Thursday, February 10, 2011

Rebranding in the NHL

I recommend the article in Tuesday's New York Times about the efforts of the Tampa Lightning to rebrand their product by simplifying the uniforms:

Redesigning the Lightning’s uniforms took six painstaking months.

“This is a big, long process involving researchers and writers and designers and strategists,” said Ed O’Hara, the chief creative officer of SME Branding, the New York firm hired to make the Lightning crest and uniforms evocative of hockey’s roots.

The path to rebranding the Lightning was littered with discarded sketches for jersey and crest designs, cashiered concepts for remaking the team’s image and weekly speakerphone conferences between New York and Florida to hash it all out.

It ultimately led to a simple blue-and-white uniform: a clean design redolent of the N.H.L.’s Original Six. Tampa Bay’s uniform is only the third in the league to use just two colors, after the Toronto Maple Leafs and the Detroit Red Wings.
Lord, please let this be a trend. With football uniforms headed towards the garish end of the continuum, it's refreshing to see a pro sports franchise realize that branding itself in a more traditional way makes sense. The fact that Tampa is in a non-traditional market makes the rebranding even more important. They've clearly come to the realization that they need to downplay the fact that they aren't one of the Original Six and the way to do that is to play in duds that look like they could have come from the 1930s. Of course, they have also been able to rebrand in the one way that would save hockey in Atlanta: new ownership.

Speaking of which, Tim Vickery made a great point on the World Football Phone-in a few weeks ago regarding coverage of futbol in Brazil and the point applies to the NHL. He was talking about the discussions in England regarding whether the new tenant of the London Olympic Stadium, either Spurs or West Ham, will tear out the track when one of the clubs moves in after the Olympics. In the process of making the point that having a running track kills the atmosphere for a match, he said that Brazilian TV companies can't get enough of the English Premier League in large part because the atmosphere is so good. The fans are screaming and singing the whole time and significantly, they are close to the action, so the cameras can pick up the facial reactions of the fans when goals go in.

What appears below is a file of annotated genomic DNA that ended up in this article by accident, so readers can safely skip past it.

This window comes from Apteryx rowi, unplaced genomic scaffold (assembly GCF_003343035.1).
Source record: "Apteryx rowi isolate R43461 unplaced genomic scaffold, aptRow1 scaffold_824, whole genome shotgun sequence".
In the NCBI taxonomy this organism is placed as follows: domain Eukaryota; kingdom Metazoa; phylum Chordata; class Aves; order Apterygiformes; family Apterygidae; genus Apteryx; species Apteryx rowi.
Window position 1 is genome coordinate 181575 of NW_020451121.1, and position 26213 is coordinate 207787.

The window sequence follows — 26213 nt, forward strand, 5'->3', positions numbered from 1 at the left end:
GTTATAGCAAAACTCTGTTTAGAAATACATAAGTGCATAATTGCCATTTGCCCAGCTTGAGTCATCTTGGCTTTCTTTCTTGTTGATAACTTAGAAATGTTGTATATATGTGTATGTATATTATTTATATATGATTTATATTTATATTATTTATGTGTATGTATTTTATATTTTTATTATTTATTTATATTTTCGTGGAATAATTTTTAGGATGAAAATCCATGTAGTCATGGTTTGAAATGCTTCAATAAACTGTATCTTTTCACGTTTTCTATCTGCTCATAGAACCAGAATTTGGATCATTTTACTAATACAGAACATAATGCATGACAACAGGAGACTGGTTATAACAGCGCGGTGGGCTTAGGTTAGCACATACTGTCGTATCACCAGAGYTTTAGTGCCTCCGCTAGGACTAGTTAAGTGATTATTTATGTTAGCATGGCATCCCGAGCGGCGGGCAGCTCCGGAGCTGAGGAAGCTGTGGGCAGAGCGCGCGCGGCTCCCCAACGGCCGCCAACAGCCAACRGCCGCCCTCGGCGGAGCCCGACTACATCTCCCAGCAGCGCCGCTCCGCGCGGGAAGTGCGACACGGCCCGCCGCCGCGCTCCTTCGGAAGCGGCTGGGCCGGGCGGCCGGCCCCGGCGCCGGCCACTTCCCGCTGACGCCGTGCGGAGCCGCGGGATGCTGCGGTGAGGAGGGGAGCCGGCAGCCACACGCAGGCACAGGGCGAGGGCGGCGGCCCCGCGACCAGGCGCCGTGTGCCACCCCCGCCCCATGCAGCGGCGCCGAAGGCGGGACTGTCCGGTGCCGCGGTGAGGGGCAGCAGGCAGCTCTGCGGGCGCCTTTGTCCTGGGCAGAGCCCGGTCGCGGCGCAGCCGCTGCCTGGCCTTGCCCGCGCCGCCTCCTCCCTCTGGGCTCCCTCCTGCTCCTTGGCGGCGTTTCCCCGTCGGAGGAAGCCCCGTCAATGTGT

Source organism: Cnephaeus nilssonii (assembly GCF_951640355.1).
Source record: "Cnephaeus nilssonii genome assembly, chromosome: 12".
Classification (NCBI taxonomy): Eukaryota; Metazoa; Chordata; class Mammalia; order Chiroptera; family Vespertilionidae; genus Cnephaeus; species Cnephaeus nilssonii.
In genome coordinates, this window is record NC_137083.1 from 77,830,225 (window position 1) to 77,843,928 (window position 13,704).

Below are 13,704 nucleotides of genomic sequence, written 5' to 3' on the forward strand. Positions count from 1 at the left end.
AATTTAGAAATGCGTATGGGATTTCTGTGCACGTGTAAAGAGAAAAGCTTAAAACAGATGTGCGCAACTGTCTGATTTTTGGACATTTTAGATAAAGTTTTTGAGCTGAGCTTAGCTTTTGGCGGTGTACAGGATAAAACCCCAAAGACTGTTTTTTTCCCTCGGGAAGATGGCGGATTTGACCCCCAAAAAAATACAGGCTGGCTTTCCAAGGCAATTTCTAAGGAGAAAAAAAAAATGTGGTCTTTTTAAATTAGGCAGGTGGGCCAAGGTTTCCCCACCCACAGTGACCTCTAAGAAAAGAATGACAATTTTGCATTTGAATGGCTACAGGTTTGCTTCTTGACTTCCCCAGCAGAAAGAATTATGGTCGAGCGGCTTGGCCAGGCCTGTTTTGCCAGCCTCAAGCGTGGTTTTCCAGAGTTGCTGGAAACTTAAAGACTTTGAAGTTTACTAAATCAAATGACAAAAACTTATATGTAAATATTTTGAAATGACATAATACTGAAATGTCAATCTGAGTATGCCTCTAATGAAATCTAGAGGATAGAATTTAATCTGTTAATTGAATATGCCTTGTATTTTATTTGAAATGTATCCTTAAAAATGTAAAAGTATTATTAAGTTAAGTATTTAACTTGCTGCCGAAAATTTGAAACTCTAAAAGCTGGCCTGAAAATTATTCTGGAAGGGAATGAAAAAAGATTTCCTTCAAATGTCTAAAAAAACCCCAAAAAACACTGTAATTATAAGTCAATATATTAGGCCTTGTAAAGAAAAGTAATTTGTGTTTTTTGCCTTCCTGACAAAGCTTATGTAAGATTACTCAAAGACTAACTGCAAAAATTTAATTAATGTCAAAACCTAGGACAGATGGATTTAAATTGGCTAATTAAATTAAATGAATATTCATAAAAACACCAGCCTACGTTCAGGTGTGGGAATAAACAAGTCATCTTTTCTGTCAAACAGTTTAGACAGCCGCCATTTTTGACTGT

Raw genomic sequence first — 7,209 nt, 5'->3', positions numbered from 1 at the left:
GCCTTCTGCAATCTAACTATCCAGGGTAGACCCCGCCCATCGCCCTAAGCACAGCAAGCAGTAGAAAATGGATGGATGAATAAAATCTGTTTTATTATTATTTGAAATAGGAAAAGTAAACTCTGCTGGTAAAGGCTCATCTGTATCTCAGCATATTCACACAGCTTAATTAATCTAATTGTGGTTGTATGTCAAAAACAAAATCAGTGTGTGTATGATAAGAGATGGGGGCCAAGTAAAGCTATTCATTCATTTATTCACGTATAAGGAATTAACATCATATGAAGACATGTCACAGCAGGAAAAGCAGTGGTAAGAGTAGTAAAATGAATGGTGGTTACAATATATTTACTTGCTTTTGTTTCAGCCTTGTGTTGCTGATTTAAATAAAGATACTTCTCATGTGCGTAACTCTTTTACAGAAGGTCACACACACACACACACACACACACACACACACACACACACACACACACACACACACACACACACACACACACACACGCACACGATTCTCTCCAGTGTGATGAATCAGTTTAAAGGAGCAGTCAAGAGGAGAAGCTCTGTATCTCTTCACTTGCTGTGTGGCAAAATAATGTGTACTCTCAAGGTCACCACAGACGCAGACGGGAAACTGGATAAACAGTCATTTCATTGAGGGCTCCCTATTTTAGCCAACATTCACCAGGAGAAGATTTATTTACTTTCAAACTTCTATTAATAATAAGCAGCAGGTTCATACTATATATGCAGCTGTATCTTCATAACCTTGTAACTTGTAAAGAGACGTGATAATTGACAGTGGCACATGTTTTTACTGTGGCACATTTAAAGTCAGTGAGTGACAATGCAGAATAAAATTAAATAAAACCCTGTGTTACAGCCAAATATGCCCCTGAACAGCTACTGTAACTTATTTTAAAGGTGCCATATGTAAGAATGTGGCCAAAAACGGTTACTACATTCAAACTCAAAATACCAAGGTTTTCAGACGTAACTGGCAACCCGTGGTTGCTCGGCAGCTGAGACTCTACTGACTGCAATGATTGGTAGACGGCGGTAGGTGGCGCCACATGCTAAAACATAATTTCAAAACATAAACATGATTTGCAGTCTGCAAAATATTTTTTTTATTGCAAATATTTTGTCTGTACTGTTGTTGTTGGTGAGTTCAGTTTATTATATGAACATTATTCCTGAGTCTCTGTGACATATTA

Vickery's point has applicability to the NHL, specifically as an illustration of yet another way in which Gary Bettman has got things all wrong. He expanded hockey throughout the Sunbelt because of the size of the markets here. In the process of doing so, he reduced the value of the NHL as a TV property. Hockey already struggles on TV because it's hard to follow the puck. The sport needs to make up for this shortcoming in other ways. One such way is passion from the fans. Hockey fans tend to be screamers, especially in places where the game has deep roots. Leaving aside the fact that I live in Atlanta and want our city to have an NHL team, what is going to be more appealing to an average viewer: a playoff game in a beautiful, but somewhat sterile arena in Atlanta or Nashville or the same game played in front of crazy fans who live and breathe the game in Quebec City or Winnipeg? The NHL already has something of a spectacle problem by virtue of iconic franchises leaving their great old arenas for new, less interesting venues. (Chicago, Montreal, Toronto, and Boston all come to mind; Hockey Night in Canada just isn't the same without Maple Leaf Gardens. Now, if you'll excuse me, there are some kids on my lawn who require shooing.) The league adds to the problem by moving its product outside of its sweet spot.


Anonymous said...

You forget about Hamilton, Ontario - which is right in the heart of Leaf country and would easily sell out every game - people there are hockey crazy.

The only reason why they don't have a team yet? Rights issues with Buffalo and the fact the NHL wants to charge a hefty expansion fee.

History should be on Hamilton's side. They had an NHL team back in 20's and won a championship in their final year. A players strike resulted in a dissolution of the franchise, with the players being sold to a new team in New York City.

jimmy_d said...

Nice post. I agree, for one, the Thrashers could use a uniform change. I like their color scheme, especially the blue home unis, but their logos need to go back to the drawing board.

Secondly, we need a new owner, not a group of owners (Atlanta Spirit). You know its bad when the owners had to sue their own law firm for a contract that made it tough for them to attempt to sell the team.

mjv said...

Nice post. I hope the trend towards more simple unis is on the way. The best unis in the NFL are the Raiders home blacks and the Lions throwbacks (and the bears orange numbers on blue aren't bad either). And in CFB, Michigan, Penn State, Alabama, and USC are among the best.

One thing that you failed to mention in the post is that Steve Yzerman is the GM of the Lightning. I have to imagine that he has a lot to do with this decision.

Glory Glory to Old Georgianham said...

Re. playing up fan passion: Don't get me started on the "club seating" on one side of the arena. It's a bad idea at Bobby Dodd Stadium and it's a bad idea at Phillips.